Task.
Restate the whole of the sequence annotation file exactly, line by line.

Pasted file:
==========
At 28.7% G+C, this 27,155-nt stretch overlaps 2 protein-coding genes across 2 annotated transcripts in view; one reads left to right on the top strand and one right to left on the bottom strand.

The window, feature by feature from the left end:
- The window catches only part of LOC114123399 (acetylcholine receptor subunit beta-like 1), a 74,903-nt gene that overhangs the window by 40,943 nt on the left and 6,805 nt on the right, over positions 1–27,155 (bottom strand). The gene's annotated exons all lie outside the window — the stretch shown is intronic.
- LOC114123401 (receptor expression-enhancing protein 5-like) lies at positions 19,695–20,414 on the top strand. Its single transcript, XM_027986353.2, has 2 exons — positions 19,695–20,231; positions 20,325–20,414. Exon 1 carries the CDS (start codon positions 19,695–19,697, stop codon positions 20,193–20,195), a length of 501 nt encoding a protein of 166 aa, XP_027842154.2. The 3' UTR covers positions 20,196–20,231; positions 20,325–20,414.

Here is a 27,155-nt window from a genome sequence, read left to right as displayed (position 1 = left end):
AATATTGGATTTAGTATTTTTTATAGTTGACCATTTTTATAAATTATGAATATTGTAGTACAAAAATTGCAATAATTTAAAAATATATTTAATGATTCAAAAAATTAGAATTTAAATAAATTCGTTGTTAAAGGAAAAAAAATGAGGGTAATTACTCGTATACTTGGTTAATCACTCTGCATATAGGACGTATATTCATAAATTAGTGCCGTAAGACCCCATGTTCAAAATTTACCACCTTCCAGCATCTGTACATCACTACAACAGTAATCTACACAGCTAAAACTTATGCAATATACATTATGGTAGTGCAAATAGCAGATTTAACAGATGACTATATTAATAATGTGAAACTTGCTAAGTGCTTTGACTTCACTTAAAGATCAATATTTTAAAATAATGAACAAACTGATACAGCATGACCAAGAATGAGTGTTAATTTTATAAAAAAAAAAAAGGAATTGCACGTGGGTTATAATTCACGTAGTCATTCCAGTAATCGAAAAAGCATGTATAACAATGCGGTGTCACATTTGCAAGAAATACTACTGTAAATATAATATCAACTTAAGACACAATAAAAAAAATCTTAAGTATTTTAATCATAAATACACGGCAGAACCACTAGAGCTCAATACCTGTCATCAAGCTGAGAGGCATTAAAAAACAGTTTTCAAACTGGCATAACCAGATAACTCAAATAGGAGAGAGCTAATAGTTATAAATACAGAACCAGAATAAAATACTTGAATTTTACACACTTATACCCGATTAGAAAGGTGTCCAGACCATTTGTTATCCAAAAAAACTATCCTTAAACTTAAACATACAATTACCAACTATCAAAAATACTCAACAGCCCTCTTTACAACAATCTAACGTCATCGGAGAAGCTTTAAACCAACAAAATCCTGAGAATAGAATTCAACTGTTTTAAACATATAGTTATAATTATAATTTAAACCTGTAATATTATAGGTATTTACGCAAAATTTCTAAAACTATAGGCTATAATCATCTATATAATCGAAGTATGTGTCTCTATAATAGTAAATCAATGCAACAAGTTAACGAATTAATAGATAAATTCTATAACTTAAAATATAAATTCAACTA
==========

At 28.7% G+C, this 27,155-nt stretch overlaps 2 protein-coding genes across 2 annotated transcripts in view; one reads left to right on the top strand and one right to left on the bottom strand.

The window, feature by feature from the left end:
- The window catches only part of LOC114123399 (acetylcholine receptor subunit beta-like 1), a 74,903-nt gene that overhangs the window by 40,943 nt on the left and 6,805 nt on the right, over positions 1–27,155 (bottom strand). The gene's annotated exons all lie outside the window — the stretch shown is intronic.
- LOC114123401 (receptor expression-enhancing protein 5-like) lies at positions 19,695–20,414 on the top strand. Its single transcript, XM_027986353.2, has 2 exons — positions 19,695–20,231; positions 20,325–20,414. Exon 1 carries the CDS (start codon positions 19,695–19,697, stop codon positions 20,193–20,195), a length of 501 nt encoding a protein of 166 aa, XP_027842154.2. The 3' UTR covers positions 20,196–20,231; positions 20,325–20,414.

Here is a 27,155-nt window from a genome sequence, read left to right as displayed (position 1 = left end):
AATATTGGATTTAGTATTTTTTATAGTTGACCATTTTTATAAATTATGAATATTGTAGTACAAAAATTGCAATAATTTAAAAATATATTTAATGATTCAAAAAATTAGAATTTAAATAAATTCGTTGTTAAAGGAAAAAAAATGAGGGTAATTACTCGTATACTTGGTTAATCACTCTGCATATAGGACGTATATTCATAAATTAGTGCCGTAAGACCCCATGTTCAAAATTTACCACCTTCCAGCATCTGTACATCACTACAACAGTAATCTACACAGCTAAAACTTATGCAATATACATTATGGTAGTGCAAATAGCAGATTTAACAGATGACTATATTAATAATGTGAAACTTGCTAAGTGCTTTGACTTCACTTAAAGATCAATATTTTAAAATAATGAACAAACTGATACAGCATGACCAAGAATGAGTGTTAATTTTATAAAAAAAAAAAAGGAATTGCACGTGGGTTATAATTCACGTAGTCATTCCAGTAATCGAAAAAGCATGTATAACAATGCGGTGTCACATTTGCAAGAAATACTACTGTAAATATAATATCAACTTAAGACACAATAAAAAAAATCTTAAGTATTTTAATCATAAATACACGGCAGAACCACTAGAGCTCAATACCTGTCATCAAGCTGAGAGGCATTAAAAAACAGTTTTCAAACTGGCATAACCAGATAACTCAAATAGGAGAGAGCTAATAGTTATAAATACAGAACCAGAATAAAATACTTGAATTTTACACACTTATACCCGATTAGAAAGGTGTCCAGACCATTTGTTATCCAAAAAAACTATCCTTAAACTTAAACATACAATTACCAACTATCAAAAATACTCAACAGCCCTCTTTACAACAATCTAACGTCATCGGAGAAGCTTTAAACCAACAAAATCCTGAGAATAGAATTCAACTGTTTTAAACATATAGTTATAATTATAATTTAAACCTGTAATATTATAGGTATTTACGCAAAATTTCTAAAACTATAGGCTATAATCATCTATATAATCGAAGTATGTGTCTCTATAATAGTAAATCAATGCAACAAGTTAACGAATTAATAGATAAATTCTATAACTTAAAATATAAATTCAACTA